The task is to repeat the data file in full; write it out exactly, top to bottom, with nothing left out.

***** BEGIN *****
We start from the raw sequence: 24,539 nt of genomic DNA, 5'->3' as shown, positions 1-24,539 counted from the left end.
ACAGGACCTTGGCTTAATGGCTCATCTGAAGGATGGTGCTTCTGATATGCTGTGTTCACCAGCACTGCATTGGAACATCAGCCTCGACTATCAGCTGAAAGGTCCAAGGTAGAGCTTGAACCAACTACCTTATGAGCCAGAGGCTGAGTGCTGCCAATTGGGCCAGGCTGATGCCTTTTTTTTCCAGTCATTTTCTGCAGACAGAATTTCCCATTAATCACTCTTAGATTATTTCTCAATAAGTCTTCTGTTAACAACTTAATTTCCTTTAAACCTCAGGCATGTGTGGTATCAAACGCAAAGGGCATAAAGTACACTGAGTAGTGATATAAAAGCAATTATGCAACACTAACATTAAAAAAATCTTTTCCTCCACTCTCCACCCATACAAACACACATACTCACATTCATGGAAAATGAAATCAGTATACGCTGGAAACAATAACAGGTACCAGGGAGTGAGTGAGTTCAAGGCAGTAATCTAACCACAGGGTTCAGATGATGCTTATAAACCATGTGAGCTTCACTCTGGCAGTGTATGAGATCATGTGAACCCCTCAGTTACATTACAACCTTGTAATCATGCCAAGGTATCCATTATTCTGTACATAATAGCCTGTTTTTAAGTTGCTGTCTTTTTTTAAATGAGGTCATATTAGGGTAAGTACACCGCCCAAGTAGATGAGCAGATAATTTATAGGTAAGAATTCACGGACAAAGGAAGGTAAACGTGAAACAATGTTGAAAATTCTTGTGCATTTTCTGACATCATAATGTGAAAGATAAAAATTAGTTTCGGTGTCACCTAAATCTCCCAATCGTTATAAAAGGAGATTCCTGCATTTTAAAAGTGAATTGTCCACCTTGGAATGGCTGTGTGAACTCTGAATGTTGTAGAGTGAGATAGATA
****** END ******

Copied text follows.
We start from the raw sequence: 24,539 nt of genomic DNA, 5'->3' as shown, positions 1-24,539 counted from the left end.
ACAGGACCTTGGCTTAATGGCTCATCTGAAGGATGGTGCTTCTGATATGCTGTGTTCACCAGCACTGCATTGGAACATCAGCCTCGACTATCAGCTGAAAGGTCCAAGGTAGAGCTTGAACCAACTACCTTATGAGCCAGAGGCTGAGTGCTGCCAATTGGGCCAGGCTGATGCCTTTTTTTTCCAGTCATTTTCTGCAGACAGAATTTCCCATTAATCACTCTTAGATTATTTCTCAATAAGTCTTCTGTTAACAACTTAATTTCCTTTAAACCTCAGGCATGTGTGGTATCAAACGCAAAGGGCATAAAGTACACTGAGTAGTGATATAAAAGCAATTATGCAACACTAACATTAAAAAAATCTTTTCCTCCACTCTCCACCCATACAAACACACATACTCACATTCATGGAAAATGAAATCAGTATACGCTGGAAACAATAACAGGTACCAGGGAGTGAGTGAGTTCAAGGCAGTAATCTAACCACAGGGTTCAGATGATGCTTATAAACCATGTGAGCTTCACTCTGGCAGTGTATGAGATCATGTGAACCCCTCAGTTACATTACAACCTTGTAATCATGCCAAGGTATCCATTATTCTGTACATAATAGCCTGTTTTTAAGTTGCTGTCTTTTTTTAAATGAGGTCATATTAGGGTAAGTACACCGCCCAAGTAGATGAGCAGATAATTTATAGGTAAGAATTCACGGACAAAGGAAGGTAAACGTGAAACAATGTTGAAAATTCTTGTGCATTTTCTGACATCATAATGTGAAAGATAAAAATTAGTTTCGGTGTCACCTAAATCTCCCAATCGTTATAAAAGGAGATTCCTGCATTTTAAAAGTGAATTGTCCACCTTGGAATGGCTGTGTGAACTCTGAATGTTGTAGAGTGAGATAGATA